Optimal results were obtained by the addition of 3 mM magnesium o

Optimal results were obtained by the addition of 3 mM magnesium oxalacetate, Fulvestrant clinical trial 5% v/v

DMSO and 8 μM primer concentration (Fig. 1). Lower primer concentrations produced less defined bands for primers OPL5 and RAPD5, and no amplification for primers P1 and P2 (data not shown). Similar observations were reported previously when typing Lactobacillus plantarum strains by RAPD-PCR in which the optimal primer concentration was also 8 μM (Johansson et al., 1995). As shown in Fig. 1, each primer generated distinct band patterns with amplicons ranging in size from approximately 500 bp to 12 kb. A total of 18 bands were observed for primer OPL5 (Fig. 1a), showing a greater discrimination among phages than the other primers that generated fewer (11–16) different bands (Fig. 1). With the exception of

S. epidermidis phages vB_SepiS-phiIPLA4, vB_SepiS-phiIPLA5 and vB_SepiS-phiIPLA6, which had shown a closely related DNA restriction pattern, the RAPD-PCR band profiles were unique for each phage (Fig. 1). It is worth noting that L. lactis phage ΦC2 generated a small number of bands with all the primers assayed (Fig. 1, lane 7). INCB024360 cost Its lower genome size (22 163 bp) could explain this result (see Table 1). The genomic fingerprints resulting from the amplification of phage DNA samples performed on three separate days were compared to determine the RAPD-PCR reproducibility (Table 2). Each phage showed an identical band profile regardless of the assay date. Primers OLP5 and P2 provided high reproducibility values for genomic fingerprints and performed better than RAPD5 and P1. The low reproducibility of the later primers could be explained by the low number of amplification products obtained from phage ΦC2 with RAPD5 (see Fig. 1). Moreover, differences in the band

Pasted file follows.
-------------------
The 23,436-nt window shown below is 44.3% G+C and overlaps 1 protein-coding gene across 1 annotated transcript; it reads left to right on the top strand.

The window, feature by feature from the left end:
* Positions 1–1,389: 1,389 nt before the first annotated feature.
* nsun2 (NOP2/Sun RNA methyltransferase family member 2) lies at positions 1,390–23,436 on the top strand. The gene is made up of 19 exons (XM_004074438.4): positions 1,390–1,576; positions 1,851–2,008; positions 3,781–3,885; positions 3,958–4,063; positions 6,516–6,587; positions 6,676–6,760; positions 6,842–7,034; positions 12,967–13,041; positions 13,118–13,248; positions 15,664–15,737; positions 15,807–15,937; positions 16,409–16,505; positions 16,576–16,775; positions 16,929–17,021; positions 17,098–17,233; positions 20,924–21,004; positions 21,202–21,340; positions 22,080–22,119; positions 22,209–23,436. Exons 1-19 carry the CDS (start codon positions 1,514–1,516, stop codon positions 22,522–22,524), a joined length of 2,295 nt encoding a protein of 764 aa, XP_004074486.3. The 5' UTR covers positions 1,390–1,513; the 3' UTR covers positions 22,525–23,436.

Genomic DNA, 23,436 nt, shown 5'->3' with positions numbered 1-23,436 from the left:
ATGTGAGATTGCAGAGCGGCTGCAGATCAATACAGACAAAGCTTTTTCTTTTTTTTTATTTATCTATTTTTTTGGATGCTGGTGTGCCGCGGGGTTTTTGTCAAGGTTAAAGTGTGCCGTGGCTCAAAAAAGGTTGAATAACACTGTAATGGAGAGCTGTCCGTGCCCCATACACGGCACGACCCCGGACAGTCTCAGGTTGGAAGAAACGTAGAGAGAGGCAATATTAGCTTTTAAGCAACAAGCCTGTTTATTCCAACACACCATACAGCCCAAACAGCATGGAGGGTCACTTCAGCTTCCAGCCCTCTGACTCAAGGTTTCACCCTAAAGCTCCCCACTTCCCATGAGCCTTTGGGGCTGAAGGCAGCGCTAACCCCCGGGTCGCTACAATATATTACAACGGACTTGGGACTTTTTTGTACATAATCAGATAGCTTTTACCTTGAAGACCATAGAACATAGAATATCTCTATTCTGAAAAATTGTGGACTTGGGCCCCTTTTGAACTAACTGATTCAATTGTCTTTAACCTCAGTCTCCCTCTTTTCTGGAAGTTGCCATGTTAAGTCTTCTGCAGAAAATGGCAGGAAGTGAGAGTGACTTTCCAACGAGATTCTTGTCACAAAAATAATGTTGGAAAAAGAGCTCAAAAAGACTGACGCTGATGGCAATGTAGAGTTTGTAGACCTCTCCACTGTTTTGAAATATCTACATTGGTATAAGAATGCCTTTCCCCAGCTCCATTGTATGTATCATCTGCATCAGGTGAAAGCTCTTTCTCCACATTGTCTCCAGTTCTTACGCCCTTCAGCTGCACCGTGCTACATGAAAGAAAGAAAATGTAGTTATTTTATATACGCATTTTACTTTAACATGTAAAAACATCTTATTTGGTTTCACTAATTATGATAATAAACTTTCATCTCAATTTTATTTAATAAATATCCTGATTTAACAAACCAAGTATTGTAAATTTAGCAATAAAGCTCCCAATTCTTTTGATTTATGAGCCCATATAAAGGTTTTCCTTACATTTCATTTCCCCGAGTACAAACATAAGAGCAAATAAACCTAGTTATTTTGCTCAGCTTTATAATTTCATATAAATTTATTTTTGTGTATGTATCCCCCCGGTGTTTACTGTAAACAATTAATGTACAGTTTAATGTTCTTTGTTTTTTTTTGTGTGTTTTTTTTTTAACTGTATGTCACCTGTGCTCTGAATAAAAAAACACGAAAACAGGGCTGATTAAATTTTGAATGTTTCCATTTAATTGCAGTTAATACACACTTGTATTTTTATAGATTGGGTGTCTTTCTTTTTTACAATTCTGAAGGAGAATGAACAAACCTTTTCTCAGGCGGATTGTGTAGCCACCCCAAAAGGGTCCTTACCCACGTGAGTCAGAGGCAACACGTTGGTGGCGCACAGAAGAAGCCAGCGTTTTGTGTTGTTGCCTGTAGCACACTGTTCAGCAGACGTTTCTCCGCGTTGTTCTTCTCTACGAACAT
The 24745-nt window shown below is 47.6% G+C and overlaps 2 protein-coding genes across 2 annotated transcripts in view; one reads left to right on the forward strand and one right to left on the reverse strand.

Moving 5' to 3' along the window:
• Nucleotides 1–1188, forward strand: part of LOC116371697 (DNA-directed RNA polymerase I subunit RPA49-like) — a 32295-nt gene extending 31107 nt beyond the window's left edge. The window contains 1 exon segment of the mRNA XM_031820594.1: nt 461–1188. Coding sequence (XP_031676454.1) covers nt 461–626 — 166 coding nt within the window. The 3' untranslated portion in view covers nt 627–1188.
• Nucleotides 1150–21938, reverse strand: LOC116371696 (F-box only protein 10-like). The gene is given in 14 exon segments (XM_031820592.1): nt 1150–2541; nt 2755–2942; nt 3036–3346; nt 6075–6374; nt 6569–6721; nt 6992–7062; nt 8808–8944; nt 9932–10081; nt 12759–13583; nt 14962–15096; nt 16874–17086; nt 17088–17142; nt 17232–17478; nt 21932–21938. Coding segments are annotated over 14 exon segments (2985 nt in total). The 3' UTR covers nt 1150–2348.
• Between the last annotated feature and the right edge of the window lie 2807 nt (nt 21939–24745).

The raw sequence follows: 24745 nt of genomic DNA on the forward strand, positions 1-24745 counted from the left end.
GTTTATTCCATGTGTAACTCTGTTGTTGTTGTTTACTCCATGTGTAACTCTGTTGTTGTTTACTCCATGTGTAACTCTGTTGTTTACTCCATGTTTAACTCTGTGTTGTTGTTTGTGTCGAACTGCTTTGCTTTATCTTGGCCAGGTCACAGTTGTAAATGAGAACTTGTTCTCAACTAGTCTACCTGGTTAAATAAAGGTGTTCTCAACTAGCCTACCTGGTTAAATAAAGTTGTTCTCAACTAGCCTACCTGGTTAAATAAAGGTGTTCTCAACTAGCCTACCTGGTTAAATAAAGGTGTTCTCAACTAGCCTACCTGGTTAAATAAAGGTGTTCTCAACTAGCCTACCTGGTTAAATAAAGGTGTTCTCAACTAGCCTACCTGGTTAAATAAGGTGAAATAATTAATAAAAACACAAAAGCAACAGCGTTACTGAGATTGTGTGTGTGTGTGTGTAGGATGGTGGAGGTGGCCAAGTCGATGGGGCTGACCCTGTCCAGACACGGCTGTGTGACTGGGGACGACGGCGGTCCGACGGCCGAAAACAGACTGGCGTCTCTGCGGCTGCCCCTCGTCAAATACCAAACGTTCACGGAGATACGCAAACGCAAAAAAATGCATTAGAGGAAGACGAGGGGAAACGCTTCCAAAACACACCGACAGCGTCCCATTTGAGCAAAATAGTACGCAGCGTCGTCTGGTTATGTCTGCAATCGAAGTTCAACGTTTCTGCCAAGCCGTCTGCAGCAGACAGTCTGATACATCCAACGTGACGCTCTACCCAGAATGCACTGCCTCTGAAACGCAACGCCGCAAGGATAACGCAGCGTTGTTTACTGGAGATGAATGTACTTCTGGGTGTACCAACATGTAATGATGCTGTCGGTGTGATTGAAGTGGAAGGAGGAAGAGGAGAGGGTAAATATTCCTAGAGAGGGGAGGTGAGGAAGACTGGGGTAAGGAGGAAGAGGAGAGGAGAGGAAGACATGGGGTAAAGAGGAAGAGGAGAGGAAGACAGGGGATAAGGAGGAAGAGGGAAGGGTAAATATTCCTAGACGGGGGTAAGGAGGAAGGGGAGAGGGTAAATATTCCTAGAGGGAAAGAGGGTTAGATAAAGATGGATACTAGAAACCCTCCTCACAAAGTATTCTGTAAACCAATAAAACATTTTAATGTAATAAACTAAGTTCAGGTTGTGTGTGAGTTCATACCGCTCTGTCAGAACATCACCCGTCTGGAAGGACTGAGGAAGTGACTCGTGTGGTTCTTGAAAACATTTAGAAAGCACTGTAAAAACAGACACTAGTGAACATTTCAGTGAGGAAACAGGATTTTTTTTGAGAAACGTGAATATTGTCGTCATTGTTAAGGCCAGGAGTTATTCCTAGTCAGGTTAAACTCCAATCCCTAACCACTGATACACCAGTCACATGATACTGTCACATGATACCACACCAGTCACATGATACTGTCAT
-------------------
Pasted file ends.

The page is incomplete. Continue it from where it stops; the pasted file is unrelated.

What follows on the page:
intensity on phage ΦH5 DNA may have accounted for the low reproducibility of P1 (data not Carnitine palmitoyltransferase II shown). No reproducible band intensities were likely due to nonspecific annealing between the primer and the DNA template as reported previously (Pérez et al., 1998). Phage suspensions were evaluated as source of DNA template to avoid the phage DNA purification step. Phage propagation in liquid and solid culture media yielded a titer of 107–108 and >109 PFU mL−1, respectively, for all selected phages. To discard amplification from bacterial DNA, noninfected host bacterial cultures were processed under the same conditions as the phage lysates and used as a template in RAPD-PCR reactions. No amplification from host DNA was observed under the assay conditions (data not shown). Moreover, genomic fingerprints obtained using both phage lysates (from liquid and solid medium propagation) as a template were apparently similar to each other and to those obtained using pure DNA as a template (see Fig. 2).

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